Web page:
Hello there!

It’s been a while since I’ve put anything out on my blog. I’ve been busy polishing up my new book, which will hopefully be out next year. I can’t say too much about it but it’s all about a cake.

A lot of what I write seems to come back to sweet treats. I reckon that on a typical writing day I have at least four separate biscuit breaks. Today I had a bit of home-made banana loaf, a couple of custard creams and a three plain chocolate digestives (how do you like that for a healthy school dinner, Jamie Oliver???). As I was munching away on them, it made me think about something I put in the biography in my first book (Socks Are Not Enough). It was a list of my favourite biscuits:


1)      Chocolate Digestives (dark)

2)      Party Rings

3)      Chocolate Fingers

4)      Chocolate Digestives (milk)

5)      Custard Creams


If I’m lucky, when I go into schools, the librarians will sometimes serve up a selection of my top 5. This is extremely kind and I repay them by stuffing as many into my pockets as possible (not really). As I mentioned earlier, I smashed two of this list today, which was a rare treat.

Anyway, I’ve been stressing out this afternoon about whether or not this is my definitive top 5 anymore. 3 years have passed since then. I’m now married and a father of two with another one on the way. Am I the same man I was back then? Are those lovely librarians just serving up what the old me  used to like? I don’t ever want to seem ungrateful but what if they go to the trouble of buying me some lovely biccies and I say “No. They’re just not me anymore.”

It’s always a worry when you come back to old friends that they’ll tell you that you’ve changed. We all have to change in some ways but do the important things at our very cores that make us the people we are (like our favourite biscuits) stay the same? Sometimes they don’t.

Frankly, I scan this list and the first thing I think is, “Where are the chocolate hobnobs?” Was I insane? What was I thinking? Custard creams cannot possibly compete with the hobnob.


I mean, don’t get me wrong, I like custard creams. I’ve got nothing against them. I wrote a whole book about them (sort of). But if we’re compiling a list of elite biscuits then I’m afraid there’s no room for nostalgia. We’ve got to be brutal. This is the biscuit Apprentice, here. And… with regret, custard cream… you’re fired. You are a cheeky little fellow with a nice splodge of sweet… er… stuff in the middle but I’m afraid that you no longer cut it with the big boys.

The hobnob for me is like someone did Grand Designs on a digestive. It’s a real man-biscuit. It’s a biscuit Gordon Ramsey – made entirely of crushed up testosterone. If I want to be taken seriously as a grown-up man then I’m going to slot it in at number two. It doesn’t quite deserve top spot (for me nothing still beats the plain choc digestive) but only because you can only manage two or three before you start to feel ill (this doesn’t quite match up with me being a man, I guess). Digestives I can munch until the cows come home (which they never do in my house so I can carry on indefinitely).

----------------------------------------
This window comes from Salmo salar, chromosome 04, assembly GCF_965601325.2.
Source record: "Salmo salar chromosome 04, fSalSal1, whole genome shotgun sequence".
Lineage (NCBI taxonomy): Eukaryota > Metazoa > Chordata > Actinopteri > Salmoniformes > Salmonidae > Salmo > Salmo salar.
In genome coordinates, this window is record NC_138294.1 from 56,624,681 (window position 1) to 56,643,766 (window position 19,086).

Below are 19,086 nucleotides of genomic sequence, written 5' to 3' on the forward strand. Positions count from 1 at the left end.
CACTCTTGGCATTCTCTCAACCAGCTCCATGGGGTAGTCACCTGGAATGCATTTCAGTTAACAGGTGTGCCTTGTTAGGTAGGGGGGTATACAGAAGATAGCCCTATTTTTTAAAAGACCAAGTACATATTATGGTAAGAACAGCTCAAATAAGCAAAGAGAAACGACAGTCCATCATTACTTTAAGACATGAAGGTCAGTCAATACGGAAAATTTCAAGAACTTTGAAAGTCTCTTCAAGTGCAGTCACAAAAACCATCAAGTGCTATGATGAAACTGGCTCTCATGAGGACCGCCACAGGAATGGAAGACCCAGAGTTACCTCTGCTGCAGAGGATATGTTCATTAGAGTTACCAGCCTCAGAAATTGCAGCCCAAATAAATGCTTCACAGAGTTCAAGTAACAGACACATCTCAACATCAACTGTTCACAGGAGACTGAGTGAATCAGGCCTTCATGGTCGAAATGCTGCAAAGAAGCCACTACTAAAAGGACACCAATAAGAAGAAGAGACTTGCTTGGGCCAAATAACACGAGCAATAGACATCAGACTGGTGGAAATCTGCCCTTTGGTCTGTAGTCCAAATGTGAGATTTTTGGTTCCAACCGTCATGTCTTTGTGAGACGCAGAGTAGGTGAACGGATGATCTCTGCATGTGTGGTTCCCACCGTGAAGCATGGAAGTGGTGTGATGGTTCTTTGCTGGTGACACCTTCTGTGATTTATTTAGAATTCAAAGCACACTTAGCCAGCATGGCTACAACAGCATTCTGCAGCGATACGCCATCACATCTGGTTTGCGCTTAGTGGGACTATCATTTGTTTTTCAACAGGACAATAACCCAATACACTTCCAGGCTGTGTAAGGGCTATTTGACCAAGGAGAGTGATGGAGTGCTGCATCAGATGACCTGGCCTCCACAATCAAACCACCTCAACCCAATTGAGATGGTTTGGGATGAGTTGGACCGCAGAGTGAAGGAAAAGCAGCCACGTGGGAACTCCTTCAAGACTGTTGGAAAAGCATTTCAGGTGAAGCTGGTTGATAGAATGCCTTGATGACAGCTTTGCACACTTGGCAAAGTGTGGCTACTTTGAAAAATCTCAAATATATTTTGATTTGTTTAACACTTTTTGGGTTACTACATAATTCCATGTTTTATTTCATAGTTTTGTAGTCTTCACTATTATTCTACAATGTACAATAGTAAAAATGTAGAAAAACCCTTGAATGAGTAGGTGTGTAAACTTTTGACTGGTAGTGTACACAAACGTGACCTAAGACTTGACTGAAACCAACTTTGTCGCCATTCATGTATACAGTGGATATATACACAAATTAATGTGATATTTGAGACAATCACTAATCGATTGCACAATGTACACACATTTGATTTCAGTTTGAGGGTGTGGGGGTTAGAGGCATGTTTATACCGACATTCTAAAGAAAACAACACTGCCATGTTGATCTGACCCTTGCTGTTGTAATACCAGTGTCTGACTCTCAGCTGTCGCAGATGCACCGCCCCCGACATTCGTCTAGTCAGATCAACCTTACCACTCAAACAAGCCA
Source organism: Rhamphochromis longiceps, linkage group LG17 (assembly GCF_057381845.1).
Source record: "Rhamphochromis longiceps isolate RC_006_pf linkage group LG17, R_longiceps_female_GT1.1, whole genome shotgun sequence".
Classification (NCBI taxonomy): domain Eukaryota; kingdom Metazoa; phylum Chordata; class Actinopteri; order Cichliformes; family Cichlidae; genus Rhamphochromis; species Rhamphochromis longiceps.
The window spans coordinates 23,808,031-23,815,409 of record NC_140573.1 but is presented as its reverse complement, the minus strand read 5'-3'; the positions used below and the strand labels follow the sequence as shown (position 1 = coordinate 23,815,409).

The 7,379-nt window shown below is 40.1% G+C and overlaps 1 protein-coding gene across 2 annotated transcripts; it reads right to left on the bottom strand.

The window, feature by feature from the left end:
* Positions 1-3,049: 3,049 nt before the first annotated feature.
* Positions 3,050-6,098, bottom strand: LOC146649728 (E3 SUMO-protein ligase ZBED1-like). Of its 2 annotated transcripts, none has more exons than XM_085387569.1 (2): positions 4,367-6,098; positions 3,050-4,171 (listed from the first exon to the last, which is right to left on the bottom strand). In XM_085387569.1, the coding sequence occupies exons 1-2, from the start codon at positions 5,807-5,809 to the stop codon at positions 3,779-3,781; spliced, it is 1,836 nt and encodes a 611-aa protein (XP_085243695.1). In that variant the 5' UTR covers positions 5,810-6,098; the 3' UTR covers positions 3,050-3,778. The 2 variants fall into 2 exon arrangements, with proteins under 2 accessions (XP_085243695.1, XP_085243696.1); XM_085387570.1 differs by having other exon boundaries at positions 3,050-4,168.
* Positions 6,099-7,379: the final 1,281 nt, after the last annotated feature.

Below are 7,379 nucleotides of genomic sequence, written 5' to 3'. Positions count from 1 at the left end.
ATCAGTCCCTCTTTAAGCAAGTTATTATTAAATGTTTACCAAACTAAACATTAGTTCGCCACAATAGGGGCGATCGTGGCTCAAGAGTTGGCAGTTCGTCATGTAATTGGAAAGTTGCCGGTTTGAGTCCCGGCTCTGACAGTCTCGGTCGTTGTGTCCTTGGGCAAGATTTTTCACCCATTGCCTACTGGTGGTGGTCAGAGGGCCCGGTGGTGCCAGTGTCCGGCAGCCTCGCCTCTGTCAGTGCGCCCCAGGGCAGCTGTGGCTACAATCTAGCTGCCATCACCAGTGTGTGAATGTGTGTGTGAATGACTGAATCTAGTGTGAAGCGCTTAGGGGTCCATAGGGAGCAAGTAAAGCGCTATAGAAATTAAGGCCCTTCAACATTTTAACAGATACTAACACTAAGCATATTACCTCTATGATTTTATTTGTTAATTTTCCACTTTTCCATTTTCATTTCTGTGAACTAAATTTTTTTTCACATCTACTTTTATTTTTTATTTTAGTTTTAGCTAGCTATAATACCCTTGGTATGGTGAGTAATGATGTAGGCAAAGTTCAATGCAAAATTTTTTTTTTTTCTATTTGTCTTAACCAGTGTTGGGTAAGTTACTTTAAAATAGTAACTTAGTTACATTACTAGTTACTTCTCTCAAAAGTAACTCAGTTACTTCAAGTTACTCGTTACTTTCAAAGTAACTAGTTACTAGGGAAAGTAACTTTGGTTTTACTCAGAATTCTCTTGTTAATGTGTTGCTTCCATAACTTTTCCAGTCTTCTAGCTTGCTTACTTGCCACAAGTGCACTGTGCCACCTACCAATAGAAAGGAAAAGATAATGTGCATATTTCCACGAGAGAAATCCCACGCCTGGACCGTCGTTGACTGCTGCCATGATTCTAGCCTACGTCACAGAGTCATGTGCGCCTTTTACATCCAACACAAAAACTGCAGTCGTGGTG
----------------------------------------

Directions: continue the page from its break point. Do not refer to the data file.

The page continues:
I also think that the party ring was given a bit too much praise in the last list. Again, I love them but I’m a grown man now. I drive a Citroen Picasso for crying out loud. I can’t be seen munching on children’s biscuits, can I? It’s time to let them go, along with other childish habits like bedwetting and breaking wind in cups then forcing other people to drink from them.

But then again, what does this say about me? How can I possibly get down with the cool kids if I can’t relate to them? Am I really ready to say goodbye to all childish things? I’m only 34. I’m not 35. For another three weeks anyway.

Aaarrrgh. I feel like Louis Walsh, trying to get rid of one act, whilst the audience is chanting to let them stay. “OK. I’ve come to a decision. Party rings, you’re what this competition is all about etc etc”. Yes. The rings can stay. But only at number 5. I’m not a flipping charity.

What Louis does at this point in the show is suddenly throw someone out that the audience wasn’t expecting. He does it quickly, surgically and without emotion. So: “Milk chocolate digestives. You’re going home. I had to make a decision and I’m afraid you’re just not strong enough for the competition.”

It’s with a heavy heart I get rid of them. I mean. They’ve always been good to me. But the writing’s been on the wall. Plain and milk choc digestives have both been on offer for a quid at the village Spar for a year. I haven’t once opted for the milk ones. Tells you all you need to know.

So who takes their place? Bourbon? Er… no – we’re not behind the Iron Curtain here. Rich Tea? Ha! Maybe when I’m eighty. Those massive chocolate tractor wheel things you get in Christmas selection boxes? No. But only cos I don’t know what they’re called.

Nope. I’ve decided to go for a fruit shortbread. Controversial, perhaps for some, but I’m convinced it’s the right choice. I think that this is a good bridging-point biscuit into middle age. I don’t really eat many of them yet but I think that as I get older they’ll become a more and more important part of my life… a bit like life insurance and slippers. For me they’re the biscuit equivalent of Carson in Downton Abbey – dependable, stoic and a little bit fruity. Hmmm. The last bit didn’t quite work.


Never mind. So, the new list is:

1) Plain choc digestives

2) Chocolate hobnobs

3) Chocolate fingers

4) Fruit shortbread

5) Party rings


Now, after that hour of total self-indulgence, I’m off for a biscuit before I change my mind.

All the best,